Product sabotage

In marketing and retail, product sabotage is a practice used to encourage the customer to purchase a more profitable product or service as opposed to cheaper alternatives. It is also the practice where a company attempts to aim different prices at different types of customer. There are several methods used in achieving this:

Cheap packaging

This method is commonly used in supermarkets, where their cheapest products are packaged in a cheap and basic packaging. These products are normally displayed alongside the more attractively packed and expensive items, in an attempt to persuade richer customers to buy the more expensive alternative instead.

For example, the Tesco supermarket chain sell a "value" range of products in garish 4 color (purple, orange, white and black) packaging to make them appear unappealing and inferior to their regular brand.

Omitting products from advertisements

Not advertising the cheaper alternatives. An example of this method is Coffee companies, who hide or downplay the cheaper drinks in the hope that customers will buy something pricier. Starbucks and Coffee Republic, who both have a product called 'short cappuccino', are known to use this practice. The staff know what it is, the tills have a button for it, but the product is not listed anywhere on the menu boards. The customers who are not aware of it are likely to purchase one of the more profitable items listed on the menu.

Duplicate manufacture

Manufacturing two versions of the same product at different prices. In the hi-tech world it is common for companies to produce a high-specification product, sold at a premium price, and then sell the same product more cheaply with some of the functions disabled. IBM did this with a printer in the 1990s, where an economy version for a home user was the top-of-the-range model with a microchip in it to slow it down. All versions of Microsoft Vista will ship on an identical DVD, with the precise version installed based on the installation code entered by the consumer.The 486DX CPU came with a floating point calculation unit, the 486SX was exactly the same chip with the electrical connections to the floating point unit cut. (Officially this was done to chips where the floating point unit was not working properly but the CPU was fine. If this was the case it can't be said to be product sabotage.)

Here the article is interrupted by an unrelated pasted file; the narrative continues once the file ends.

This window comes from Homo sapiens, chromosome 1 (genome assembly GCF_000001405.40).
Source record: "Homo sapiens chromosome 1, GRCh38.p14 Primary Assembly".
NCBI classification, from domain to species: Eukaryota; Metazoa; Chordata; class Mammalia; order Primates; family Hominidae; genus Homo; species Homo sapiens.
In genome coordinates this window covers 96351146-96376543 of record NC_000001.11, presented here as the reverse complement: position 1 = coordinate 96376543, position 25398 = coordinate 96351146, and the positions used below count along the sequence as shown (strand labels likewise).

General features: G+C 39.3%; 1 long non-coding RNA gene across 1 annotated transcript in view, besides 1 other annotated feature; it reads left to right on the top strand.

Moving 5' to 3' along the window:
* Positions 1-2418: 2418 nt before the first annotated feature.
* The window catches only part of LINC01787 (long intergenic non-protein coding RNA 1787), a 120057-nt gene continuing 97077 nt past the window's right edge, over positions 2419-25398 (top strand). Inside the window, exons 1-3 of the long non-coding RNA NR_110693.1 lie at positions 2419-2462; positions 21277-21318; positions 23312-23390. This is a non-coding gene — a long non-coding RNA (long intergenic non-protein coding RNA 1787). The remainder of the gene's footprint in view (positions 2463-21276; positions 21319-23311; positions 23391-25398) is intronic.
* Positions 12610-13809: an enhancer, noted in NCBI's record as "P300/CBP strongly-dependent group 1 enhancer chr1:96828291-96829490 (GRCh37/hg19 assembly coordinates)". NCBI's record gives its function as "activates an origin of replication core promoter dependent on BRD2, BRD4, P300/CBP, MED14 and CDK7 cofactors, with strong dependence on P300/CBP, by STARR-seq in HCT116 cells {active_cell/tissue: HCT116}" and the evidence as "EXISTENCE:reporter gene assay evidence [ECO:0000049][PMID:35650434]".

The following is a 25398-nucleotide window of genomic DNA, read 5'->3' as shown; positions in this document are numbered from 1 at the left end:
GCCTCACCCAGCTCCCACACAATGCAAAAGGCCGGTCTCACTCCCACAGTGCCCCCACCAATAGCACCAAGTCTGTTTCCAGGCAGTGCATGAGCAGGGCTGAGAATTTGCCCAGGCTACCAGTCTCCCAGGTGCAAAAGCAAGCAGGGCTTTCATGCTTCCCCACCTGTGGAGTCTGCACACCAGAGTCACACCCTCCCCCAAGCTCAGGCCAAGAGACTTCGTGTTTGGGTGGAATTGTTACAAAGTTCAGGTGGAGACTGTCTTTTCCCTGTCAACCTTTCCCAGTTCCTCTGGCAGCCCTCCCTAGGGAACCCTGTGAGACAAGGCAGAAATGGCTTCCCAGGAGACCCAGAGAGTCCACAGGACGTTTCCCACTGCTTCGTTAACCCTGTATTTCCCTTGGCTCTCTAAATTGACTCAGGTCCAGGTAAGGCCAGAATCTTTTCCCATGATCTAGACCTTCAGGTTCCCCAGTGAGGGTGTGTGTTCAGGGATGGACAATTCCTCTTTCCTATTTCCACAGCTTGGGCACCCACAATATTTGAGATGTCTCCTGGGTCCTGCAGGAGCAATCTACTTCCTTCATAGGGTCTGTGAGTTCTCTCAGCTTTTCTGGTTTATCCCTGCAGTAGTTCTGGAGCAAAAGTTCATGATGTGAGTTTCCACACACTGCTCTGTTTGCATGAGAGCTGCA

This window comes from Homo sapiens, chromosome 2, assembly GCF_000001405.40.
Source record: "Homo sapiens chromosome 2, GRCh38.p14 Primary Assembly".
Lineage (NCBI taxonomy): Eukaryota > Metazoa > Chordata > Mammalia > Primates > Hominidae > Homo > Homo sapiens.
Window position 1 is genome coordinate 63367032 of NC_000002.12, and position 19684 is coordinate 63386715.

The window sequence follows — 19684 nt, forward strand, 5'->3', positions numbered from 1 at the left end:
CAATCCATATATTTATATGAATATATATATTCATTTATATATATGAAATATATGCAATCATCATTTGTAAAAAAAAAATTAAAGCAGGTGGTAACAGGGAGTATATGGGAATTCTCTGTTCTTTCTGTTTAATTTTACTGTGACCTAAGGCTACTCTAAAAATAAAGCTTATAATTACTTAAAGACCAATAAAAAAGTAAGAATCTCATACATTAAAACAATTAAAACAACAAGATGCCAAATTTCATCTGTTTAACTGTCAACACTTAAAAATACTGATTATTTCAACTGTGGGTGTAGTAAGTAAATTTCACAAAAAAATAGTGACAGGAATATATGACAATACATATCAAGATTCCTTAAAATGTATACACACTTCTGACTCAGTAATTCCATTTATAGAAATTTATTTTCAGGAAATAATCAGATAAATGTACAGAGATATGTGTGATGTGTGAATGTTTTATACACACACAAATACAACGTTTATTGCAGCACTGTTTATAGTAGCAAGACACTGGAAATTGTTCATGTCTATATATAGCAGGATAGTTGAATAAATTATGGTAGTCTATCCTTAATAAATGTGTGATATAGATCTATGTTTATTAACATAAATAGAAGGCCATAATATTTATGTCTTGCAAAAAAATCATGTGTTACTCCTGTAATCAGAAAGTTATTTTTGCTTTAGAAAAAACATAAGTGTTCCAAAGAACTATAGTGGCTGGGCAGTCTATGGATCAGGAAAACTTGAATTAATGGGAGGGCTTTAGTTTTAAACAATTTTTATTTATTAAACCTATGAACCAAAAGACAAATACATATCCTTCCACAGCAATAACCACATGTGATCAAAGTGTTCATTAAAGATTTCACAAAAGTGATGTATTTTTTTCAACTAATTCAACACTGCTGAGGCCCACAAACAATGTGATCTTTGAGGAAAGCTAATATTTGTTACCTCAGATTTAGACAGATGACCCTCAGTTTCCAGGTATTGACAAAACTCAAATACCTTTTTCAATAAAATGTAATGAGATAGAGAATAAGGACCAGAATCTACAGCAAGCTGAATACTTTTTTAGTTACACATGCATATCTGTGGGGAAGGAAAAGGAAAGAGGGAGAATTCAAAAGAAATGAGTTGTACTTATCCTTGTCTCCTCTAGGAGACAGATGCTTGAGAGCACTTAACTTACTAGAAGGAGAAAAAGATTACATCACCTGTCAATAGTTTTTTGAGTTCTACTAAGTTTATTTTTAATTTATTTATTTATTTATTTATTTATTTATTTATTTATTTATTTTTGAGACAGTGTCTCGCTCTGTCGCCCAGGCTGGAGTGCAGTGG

Various information extracted from:cite news
title = 'Product sabotage' helps consumers
publisher = BBC News
date = 2006-08-24
url =
accessdate = 2006-09-11

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